Race Car Designer, Sports Engineer Bob Cuneo To Receive President’s Award From CT Sports Media Alliance

(Press release from Connecticut Sports Media Alliance)

L-R John Morgan, Geoff Bodine, Phil Kurze and Bob Cuneo with The Night Train bobsled (Photo: Courtesy of Chassis Dynamics)

A collaboration between a former Daytona 500 champion and a Connecticut-based engineering and design company more than 30 years ago led to a drastic reversal of fortune for U.S. competitors in a popular Winter Olympics sport whose medal stand had been barren of Americans since the Eisenhower administration. This fall, Bob Cuneo, the founder of Chassis Dynamics in Oxford, will be recognized by the Connecticut Sports Media Alliance (CSMA) for his contributions to the country’s sporting landscape.

Cuneo will receive the President’s Award at the 82nd Gold Key Dinner, slated for Sunday, Oct. 20 at 2 p.m. at the Aqua Turf Club in Southington. Tickets are $75, and may be reserved by contacting CSMA president Tim Jensen at 860-394-5091 or [email protected]. Proceeds support the Bo Kolinsky Memorial Sports Media Scholarship, a $3,000 annual award named in memory of the noted high school sports editor of the Hartford Courant and past CSMA president, who passed away in 2003 at age 49.

After capturing the bronze medal in the four-man bobsled competition at the 1956 Winter Games in Cortina d’ Ampezzo, Italy, Team USA was absent from medal contention for the next nine Olympiads. In 1992, NASCAR driver Geoff Bodine learned the Americans were using second-hand sleds purchased from its rivals in Europe. He contacted Cuneo, and the task of designing and building a better vehicle resulted in formation of the Bo-Dyn Project (Bo for Bodine, Dyn for Chassis Dynamics).

The new sleds debuted at the 1994 Games in Lillehammer, Norway, but it wasn't until the 1998 Games in Nagano, Japan that an impact was first felt. The American four-man team placed fifth, just 0.02 of a second from a bronze medal.That set the stage for the 2002 competition in Salt Lake City, where the U.S. won the gold medal in the inaugural two-woman event, and four-man teams took home silver and bronze medals.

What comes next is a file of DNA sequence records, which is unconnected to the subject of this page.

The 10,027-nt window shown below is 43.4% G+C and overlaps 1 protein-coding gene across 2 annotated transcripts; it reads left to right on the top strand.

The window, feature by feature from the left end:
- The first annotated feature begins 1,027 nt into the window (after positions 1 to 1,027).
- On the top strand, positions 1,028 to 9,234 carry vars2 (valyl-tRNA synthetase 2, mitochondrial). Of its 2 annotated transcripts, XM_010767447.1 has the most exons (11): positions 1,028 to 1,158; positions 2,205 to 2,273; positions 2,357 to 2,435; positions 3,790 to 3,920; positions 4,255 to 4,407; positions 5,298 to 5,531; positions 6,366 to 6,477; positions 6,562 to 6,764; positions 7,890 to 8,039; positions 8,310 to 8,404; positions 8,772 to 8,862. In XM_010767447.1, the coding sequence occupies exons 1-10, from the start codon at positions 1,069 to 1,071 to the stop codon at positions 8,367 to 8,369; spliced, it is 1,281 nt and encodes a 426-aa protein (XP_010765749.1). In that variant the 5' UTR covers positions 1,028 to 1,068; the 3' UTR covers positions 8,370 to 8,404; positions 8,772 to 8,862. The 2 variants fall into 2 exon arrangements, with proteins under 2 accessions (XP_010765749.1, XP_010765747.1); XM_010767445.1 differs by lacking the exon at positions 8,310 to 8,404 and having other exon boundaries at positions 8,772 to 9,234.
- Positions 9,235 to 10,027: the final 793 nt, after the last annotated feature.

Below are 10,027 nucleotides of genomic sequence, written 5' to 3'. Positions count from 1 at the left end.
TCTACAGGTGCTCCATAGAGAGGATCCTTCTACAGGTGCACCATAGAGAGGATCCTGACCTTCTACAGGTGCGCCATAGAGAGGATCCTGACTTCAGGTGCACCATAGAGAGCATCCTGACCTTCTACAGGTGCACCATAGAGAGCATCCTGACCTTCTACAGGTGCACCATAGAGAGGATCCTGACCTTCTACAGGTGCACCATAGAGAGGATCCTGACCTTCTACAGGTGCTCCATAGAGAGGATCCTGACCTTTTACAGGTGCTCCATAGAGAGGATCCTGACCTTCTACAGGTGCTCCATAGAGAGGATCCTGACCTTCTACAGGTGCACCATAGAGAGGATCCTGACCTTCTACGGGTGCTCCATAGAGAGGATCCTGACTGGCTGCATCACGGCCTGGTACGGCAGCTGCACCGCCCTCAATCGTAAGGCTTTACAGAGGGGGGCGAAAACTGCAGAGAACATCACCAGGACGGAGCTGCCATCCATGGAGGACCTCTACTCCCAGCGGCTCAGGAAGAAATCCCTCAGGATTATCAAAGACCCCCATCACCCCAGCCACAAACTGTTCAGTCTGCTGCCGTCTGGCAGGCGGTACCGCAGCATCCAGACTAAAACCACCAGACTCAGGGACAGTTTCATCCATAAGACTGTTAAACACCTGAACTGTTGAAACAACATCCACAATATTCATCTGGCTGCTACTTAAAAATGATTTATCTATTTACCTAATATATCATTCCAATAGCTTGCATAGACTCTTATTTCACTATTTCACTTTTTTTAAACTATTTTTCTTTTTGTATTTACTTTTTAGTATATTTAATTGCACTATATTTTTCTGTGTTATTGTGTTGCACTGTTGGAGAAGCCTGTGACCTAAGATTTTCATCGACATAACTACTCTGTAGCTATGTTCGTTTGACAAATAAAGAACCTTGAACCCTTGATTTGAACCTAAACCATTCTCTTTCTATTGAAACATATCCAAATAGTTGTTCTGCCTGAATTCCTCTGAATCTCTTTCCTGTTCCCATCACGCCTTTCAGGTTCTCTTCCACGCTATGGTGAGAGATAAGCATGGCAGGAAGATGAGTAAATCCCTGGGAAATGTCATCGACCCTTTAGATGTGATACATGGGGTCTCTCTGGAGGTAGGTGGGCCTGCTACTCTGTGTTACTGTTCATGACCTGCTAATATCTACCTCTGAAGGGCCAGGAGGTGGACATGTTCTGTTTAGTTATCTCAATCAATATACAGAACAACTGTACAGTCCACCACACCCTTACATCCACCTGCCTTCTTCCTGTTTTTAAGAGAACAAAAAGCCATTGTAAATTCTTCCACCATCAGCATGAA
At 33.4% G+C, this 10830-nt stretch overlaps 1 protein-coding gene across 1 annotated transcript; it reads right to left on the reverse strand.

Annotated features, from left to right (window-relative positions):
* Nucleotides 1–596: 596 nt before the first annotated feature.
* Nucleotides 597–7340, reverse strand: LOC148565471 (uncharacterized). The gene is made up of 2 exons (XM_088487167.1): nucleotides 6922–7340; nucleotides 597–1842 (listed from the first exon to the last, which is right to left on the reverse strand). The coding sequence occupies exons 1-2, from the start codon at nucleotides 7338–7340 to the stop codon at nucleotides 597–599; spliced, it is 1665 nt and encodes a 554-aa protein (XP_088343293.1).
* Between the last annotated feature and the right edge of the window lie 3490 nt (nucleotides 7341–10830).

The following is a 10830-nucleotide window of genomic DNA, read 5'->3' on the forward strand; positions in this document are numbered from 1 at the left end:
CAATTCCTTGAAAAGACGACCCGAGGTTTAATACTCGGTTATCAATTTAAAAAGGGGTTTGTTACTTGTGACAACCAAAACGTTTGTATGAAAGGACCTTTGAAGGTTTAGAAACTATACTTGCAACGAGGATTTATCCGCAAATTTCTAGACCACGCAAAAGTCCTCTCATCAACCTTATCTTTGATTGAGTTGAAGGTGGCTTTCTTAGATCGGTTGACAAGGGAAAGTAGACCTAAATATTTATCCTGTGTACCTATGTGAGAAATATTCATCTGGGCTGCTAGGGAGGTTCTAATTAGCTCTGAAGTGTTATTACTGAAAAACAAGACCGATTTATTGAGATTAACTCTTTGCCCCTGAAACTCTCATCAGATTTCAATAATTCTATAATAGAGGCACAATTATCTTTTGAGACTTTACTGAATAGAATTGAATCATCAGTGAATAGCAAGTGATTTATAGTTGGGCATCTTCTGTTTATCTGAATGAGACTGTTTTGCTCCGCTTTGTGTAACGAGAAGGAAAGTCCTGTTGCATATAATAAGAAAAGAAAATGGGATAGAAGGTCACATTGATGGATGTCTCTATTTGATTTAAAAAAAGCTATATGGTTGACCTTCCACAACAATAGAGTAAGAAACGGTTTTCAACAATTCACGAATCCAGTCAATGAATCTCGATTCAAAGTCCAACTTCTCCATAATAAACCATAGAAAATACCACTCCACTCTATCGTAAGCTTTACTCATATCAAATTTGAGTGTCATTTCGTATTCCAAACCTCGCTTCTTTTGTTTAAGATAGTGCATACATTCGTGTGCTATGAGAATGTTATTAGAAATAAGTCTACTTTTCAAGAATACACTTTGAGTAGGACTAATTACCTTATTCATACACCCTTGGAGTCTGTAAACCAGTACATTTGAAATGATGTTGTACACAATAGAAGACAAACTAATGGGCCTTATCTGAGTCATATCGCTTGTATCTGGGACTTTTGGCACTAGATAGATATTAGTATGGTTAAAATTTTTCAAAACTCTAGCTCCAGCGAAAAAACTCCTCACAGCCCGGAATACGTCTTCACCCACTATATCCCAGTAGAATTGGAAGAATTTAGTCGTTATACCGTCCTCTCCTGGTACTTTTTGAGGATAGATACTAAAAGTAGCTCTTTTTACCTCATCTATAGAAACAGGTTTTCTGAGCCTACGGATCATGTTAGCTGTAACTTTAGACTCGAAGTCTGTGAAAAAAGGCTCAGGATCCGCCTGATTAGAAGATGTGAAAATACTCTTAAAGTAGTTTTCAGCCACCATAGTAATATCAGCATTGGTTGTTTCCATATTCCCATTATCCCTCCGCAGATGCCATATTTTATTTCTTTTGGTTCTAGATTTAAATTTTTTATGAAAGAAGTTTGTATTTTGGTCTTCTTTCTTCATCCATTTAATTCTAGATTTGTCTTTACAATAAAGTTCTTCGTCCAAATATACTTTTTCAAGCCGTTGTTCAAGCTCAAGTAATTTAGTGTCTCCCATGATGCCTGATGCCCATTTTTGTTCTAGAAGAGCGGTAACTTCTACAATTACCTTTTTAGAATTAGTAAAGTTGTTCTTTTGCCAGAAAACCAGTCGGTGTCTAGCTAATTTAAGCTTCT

The two-woman team earned a silver medal in the 2006 Olympiad in Turin, Italy, then the ultimate peak was conquered in 2010 in Vancouver, when an American four-man team knocked off perennial powerhouse Germany to win the country’s first men’s gold medal since 1948.

Cuneo, 77, a native of Trumbull who graduated from Fairfield Prep and Northeastern University, began his lengthy career with Bob Sharp Racing in Wilton as a car designer in 1972, and accumulated more than 30 championships in road racing competition with the International Motorsports Association and the Sports Car Club of America. He was involved with cars that won four Rolex 24 Hours of Daytona; a Whelen Modified Tour division title in 2002 with Ridgefield driver Todd Szagedy; and modified track titles in Lancaster, N.Y., at the Danbury Fairgrounds Racearena and Stafford Motor Speedway.

He was inducted into the New England Auto Racers Hall of Fame in 2021. He and his wife Karen reside in Bethany. Gold Key recipients for 2024 are former Daniel Hand High School and Yale University football coach Larry Ciotti, longtime Windham High School wrestling and football coach Brian Crudden, retired Pomperaug High School field hockey coach Linda Dirga, award-winning sportscaster George Grande and Wesleyan University women’s basketball coach Kate Mullen.

Other award winners will be announced in coming weeks, including the male and female Athletes of the Year, high school Coaches of the Year, Bob Casey Courage, Hal Levy High School Achievement, Art McGinley Media, Bo Kolinsky Special Recognition and John Wentworth Good Sports.

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